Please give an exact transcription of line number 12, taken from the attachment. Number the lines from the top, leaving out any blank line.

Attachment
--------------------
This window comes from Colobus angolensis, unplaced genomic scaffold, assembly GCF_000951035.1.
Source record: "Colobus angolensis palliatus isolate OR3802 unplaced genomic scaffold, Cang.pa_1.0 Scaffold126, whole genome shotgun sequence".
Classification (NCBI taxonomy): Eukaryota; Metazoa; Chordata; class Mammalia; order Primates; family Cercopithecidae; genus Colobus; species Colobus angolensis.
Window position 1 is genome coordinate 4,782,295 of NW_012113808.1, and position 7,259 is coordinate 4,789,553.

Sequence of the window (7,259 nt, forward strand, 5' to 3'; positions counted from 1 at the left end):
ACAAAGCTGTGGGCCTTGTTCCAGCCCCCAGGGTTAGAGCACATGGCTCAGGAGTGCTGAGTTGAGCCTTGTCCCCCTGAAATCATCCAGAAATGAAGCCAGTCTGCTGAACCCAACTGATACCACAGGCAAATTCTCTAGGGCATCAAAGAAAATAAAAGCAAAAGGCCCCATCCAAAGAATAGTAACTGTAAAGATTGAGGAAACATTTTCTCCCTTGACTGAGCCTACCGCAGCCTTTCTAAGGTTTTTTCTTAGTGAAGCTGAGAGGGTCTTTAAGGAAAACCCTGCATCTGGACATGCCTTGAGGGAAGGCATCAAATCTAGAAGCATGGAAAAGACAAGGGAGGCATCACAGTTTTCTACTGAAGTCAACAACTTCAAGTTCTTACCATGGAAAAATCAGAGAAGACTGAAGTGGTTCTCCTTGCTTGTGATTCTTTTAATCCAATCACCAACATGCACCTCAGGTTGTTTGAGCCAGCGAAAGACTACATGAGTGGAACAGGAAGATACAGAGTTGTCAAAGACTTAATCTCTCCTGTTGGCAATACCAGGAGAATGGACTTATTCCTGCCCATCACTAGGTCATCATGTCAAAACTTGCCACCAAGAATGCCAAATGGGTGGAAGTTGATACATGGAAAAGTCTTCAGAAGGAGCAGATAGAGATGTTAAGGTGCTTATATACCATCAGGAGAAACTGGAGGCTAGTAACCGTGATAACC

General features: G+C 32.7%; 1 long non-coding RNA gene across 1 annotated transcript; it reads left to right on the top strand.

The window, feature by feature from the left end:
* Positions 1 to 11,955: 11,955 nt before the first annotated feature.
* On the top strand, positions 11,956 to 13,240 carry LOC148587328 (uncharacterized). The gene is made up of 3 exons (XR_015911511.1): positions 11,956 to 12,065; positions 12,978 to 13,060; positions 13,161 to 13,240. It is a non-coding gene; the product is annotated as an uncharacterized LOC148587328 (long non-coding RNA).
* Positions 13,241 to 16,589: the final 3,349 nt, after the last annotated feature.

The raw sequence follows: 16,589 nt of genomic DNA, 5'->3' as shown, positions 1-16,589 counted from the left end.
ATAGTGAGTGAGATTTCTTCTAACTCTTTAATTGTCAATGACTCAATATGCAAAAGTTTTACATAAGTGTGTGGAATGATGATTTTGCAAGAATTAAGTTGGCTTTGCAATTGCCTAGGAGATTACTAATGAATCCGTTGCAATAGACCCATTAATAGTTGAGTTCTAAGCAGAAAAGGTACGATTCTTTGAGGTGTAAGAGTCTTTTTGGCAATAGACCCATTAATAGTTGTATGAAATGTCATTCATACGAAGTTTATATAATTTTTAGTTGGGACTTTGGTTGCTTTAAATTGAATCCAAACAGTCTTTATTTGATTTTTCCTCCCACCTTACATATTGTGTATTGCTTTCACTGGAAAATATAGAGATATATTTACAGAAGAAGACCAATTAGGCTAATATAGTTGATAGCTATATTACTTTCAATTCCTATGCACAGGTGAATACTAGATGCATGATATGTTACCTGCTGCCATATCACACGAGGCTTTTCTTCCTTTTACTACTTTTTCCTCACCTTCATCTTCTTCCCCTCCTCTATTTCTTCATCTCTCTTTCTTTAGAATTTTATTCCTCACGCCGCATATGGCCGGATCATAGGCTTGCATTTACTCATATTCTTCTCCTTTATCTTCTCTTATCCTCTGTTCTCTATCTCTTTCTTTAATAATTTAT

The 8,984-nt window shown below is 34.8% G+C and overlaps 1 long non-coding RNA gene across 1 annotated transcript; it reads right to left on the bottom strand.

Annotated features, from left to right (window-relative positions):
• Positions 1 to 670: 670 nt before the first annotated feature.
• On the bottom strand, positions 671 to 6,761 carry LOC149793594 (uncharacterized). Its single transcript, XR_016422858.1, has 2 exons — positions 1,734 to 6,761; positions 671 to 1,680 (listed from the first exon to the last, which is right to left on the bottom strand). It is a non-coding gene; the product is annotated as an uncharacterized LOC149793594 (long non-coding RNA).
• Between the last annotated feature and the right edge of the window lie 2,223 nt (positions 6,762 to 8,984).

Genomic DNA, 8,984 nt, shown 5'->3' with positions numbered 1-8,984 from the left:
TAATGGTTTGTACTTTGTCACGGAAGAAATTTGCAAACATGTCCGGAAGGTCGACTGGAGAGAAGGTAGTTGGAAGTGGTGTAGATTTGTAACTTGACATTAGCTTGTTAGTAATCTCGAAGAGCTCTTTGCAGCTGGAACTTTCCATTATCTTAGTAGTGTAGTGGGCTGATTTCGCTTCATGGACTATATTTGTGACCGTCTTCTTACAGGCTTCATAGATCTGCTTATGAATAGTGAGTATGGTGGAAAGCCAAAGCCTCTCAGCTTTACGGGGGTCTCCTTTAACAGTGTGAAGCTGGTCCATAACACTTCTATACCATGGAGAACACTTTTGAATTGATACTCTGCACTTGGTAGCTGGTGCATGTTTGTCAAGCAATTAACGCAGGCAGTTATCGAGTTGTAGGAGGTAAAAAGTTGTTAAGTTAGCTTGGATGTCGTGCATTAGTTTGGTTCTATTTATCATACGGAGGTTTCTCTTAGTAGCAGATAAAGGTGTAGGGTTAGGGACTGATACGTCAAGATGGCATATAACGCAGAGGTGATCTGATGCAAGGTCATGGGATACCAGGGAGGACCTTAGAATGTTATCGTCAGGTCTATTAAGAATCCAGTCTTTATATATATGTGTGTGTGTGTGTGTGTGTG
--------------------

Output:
The raw sequence follows: 16,589 nt of genomic DNA, 5'->3' as shown, positions 1-16,589 counted from the left end.